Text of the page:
Portraying Ethnic Groups in Yunnan: A Miao Album with Silk Watercolour Paintings
An exceptional two-volume Miao album, recently acquired by Leiden University Libraries, depicts non-Han ethnic groups living in Yunnan Province. The manner in which these groups are depicted tells us a lot about how officials viewed ethnic minorities in the Southwest of the Qing Empire.
This well-preserved album contains seventy full-page watercolour paintings on silk, depicting non-Han ethnic groups living in Yunnan, the southwest margins of the Qing (1368-1644) empire, and ten full-page watercolour painted maps of the region. Although generally categorized as Miao album, these seventy figure paintings do not exclusively comprise the Miao group, but also involves other ethnic minorities dwelling in the Yunnan region. According to the inscriptions on each painting, a total of around twenty ethnic groups are depicted, among which nine groups are painted more than once (e.g., twelve paintings of Baiyi [犭罷]彝, eleven of Woni 窩泥, and nine of Guoluo 猓玀). Possibly, the repetition of the same ethnic people and the exquisite drawings illuminate a more nuanced purpose of the album making, beyond establishing a unified encyclopaedic document for each group.
During the Qing dynasty, the imperial production of Miao albums reached a peak. These albums were produced for multiple purposes: some were used by the Qing Empire to supplement their empirical knowledge for frontier governance, and others were exported to the Western market. Considering the superb painting techniques, the unified format (37x30 cm), and the detailed local information conveyed by the inscriptions, it is very likely that the two albums were intended for a high-ranking official or the Qing court. They were also possibly drawn by court painters under the guidance of local officials serving in Lin’an district of Yunnan, who were familiar with the habitants and local customs in their ruling area. The inscriptions on the wooden box in which they are kept show that these two albums were once collected in Nagasaki, in 1880, by the British Bork merchant family.
Notably, the paintings as well as the accompanying inscriptions highlight the degree of perceived civilisation of each ethnic group. For instance, Boren僰人 is always, either visually or textually, depicted in the scenes of tilling and weaving (1-2; 1-29). The man wears the Qing hairstyle and official costumes, and is reading a book (2-2). By contrast, the Woni窩泥 group is depicted with bare feet, bad-tempered, and unable to understand the language of Han Chinese (1-36). These visual depictions correspond with the distinction of ‘uncivilized Miao’ 生苗 and ‘civilized Miao’ 熟苗 in the Qing dynasty and could aid the putative readers, most likely Qing officials, with their administration.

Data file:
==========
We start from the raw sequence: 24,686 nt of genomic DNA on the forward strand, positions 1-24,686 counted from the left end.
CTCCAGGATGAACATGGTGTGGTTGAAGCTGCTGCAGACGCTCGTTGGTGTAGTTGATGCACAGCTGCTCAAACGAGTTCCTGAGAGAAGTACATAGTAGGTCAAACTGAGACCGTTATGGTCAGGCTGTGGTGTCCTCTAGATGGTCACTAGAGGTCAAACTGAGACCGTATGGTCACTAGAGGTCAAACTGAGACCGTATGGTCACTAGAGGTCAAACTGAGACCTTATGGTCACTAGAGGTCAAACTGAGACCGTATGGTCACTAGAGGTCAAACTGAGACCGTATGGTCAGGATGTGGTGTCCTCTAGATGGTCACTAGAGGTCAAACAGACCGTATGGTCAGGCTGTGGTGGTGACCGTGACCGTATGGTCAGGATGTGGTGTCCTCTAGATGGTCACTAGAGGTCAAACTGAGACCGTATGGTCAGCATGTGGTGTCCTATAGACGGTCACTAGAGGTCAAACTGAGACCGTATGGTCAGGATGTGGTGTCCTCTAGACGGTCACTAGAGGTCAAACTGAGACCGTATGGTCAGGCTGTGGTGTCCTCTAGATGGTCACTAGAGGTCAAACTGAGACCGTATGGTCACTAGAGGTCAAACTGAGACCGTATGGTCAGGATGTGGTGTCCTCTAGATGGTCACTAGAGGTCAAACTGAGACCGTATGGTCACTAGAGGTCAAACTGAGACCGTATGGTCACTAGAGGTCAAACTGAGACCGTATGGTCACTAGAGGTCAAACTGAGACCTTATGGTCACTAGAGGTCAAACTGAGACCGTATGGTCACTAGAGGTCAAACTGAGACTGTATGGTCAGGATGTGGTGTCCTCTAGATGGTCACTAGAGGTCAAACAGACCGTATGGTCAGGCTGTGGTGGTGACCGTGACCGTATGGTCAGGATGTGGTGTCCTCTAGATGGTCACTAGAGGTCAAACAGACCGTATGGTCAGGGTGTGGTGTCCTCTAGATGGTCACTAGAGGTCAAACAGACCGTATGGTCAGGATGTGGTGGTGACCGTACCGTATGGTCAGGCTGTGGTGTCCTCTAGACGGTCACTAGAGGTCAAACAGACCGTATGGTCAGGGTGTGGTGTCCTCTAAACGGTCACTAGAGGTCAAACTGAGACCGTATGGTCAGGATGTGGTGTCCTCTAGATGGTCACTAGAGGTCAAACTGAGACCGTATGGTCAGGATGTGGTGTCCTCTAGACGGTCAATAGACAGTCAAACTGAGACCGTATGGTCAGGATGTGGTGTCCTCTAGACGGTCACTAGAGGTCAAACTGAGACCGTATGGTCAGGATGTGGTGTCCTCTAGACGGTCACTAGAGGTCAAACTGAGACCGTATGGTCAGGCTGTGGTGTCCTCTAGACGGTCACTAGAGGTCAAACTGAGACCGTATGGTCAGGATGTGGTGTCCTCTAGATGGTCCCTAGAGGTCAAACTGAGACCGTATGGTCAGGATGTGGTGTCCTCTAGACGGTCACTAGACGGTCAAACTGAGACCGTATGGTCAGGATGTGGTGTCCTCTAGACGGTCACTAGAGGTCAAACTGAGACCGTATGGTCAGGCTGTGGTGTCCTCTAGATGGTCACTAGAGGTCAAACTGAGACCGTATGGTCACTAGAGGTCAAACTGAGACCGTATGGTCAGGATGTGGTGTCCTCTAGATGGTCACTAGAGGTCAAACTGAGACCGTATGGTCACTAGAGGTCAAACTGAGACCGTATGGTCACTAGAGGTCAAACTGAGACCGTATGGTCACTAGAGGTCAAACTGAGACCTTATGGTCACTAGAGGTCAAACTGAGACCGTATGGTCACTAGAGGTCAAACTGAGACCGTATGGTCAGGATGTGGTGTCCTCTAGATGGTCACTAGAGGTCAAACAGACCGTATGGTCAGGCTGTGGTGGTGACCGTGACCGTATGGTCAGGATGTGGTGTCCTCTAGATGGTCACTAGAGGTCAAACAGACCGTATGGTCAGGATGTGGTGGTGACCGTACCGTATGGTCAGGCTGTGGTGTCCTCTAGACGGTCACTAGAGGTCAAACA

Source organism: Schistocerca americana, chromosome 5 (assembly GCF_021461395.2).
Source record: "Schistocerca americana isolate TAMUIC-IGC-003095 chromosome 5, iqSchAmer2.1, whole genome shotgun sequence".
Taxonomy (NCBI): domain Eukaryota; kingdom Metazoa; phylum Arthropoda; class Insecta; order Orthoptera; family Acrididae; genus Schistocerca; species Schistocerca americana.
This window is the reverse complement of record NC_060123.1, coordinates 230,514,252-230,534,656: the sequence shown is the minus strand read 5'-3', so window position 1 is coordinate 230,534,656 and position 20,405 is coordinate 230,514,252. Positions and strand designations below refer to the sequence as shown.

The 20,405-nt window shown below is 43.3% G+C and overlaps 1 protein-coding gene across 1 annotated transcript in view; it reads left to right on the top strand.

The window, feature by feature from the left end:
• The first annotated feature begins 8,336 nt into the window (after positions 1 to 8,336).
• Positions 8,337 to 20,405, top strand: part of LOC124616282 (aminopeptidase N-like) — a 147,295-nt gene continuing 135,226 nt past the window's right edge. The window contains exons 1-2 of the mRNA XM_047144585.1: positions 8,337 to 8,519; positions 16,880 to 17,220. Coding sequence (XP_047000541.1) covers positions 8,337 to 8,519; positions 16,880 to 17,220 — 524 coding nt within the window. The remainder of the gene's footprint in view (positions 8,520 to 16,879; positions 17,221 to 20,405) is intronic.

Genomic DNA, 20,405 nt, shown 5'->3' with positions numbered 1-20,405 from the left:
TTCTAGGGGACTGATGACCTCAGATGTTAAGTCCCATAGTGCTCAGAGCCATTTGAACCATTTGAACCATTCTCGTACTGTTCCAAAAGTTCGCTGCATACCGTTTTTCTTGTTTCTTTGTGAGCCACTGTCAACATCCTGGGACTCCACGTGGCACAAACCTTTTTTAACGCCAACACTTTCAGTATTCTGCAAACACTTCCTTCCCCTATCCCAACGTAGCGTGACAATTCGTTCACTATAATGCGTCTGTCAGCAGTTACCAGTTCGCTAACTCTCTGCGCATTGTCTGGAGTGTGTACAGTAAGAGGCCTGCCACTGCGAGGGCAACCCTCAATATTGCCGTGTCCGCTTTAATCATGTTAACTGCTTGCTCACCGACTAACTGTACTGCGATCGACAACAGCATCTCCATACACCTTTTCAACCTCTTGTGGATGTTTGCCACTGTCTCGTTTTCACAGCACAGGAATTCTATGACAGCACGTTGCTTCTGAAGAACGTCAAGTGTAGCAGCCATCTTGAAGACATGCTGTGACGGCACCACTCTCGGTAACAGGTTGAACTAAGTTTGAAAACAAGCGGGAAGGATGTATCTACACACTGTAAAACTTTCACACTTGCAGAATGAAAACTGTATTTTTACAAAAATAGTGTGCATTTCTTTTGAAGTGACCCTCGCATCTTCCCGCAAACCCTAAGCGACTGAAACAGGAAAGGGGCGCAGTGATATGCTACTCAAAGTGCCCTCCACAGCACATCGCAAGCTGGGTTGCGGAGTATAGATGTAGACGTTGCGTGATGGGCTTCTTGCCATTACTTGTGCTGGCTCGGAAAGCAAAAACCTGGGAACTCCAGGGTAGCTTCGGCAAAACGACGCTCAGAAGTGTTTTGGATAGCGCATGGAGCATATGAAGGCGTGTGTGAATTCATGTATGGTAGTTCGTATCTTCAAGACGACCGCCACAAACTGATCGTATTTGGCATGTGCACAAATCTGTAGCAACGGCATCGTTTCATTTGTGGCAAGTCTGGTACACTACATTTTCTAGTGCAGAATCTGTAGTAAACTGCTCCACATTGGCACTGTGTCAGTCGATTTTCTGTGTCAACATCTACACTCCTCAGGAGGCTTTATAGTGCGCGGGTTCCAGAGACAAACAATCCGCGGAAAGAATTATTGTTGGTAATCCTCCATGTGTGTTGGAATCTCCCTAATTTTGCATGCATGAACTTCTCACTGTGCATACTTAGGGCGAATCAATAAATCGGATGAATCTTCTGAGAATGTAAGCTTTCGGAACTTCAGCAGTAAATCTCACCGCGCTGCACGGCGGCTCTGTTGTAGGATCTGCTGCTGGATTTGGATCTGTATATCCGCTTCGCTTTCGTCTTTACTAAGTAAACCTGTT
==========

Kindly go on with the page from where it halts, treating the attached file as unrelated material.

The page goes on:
In addition to the identity of the ethnic groups, the albums also meticulously depict the background of the figures, i.e., the natural landscapes in which each ethnic people resided and the daily activities by which they earned their livelihoods. The depicted landscape, however, does not necessarily reflect the topographies in reality but was rendered in a paradigmatic and stylised way of landscape drawing by the Qing court painters. Comparing the different landscapes depicted in the albums, it is common to see the same ethnic group depicted as living in hugely different geo-spaces, or different ethnic groups as being accompanied by similar landscapes. For example, both Baiyi (1-7; 2-1) and Tuliao 土獠 (2-19) are located at a flat riverbank, with porous rocks and sprouted bamboo painted along the riverside, while another group of Baiyi (1-23) and Changmin 猖民 (1-13) are depicted as walking on a gentle hillside.
More broadly, the two-volume album in Leiden University Libraries can serve to have a dialogue with other albums of ethnic groups and illustrations of tributary people of Qing China. Some albums integrate scenic backgrounds with ethnic people, while others solely depict the main figures on each page. For instance, the album, Dianmiao tushuo 滇苗圖說, now collected by Harvard University Library as well as the book Diansheng yiren tushuo 滇省夷人圖說vividly depict the ethnic groups in Guizhou and Yunnan within a landscape background. Like these two sets, the Leiden University album also features scenes of carrying firewood, hunting foxes, catching fish, and shooting birds. These motifs, repeatedly appearing in various Miao albums, illustrate the collective memory of the Qing ruling class of the southwestern periphery of the empire and unveil the systematic production of local knowledge within an imperial context. Furthermore, the Qing dynasty’s production of various Miao albums is also closely interconnected with the making of the Illustration of Tributary People of the Grand Qing 皇清職貢圖, the product of a decade-long official project that not only identified more than thirty ethnic groups in Yunnan, but also included foreign people from the far-reaching Western world.
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My sincere thanks go to Dr. Lin Fan for her inspiring comments and editing.
About the author:
Qinxin He is an education and research staff member and a PhD candidate at the Leiden University Institute for Area Studies.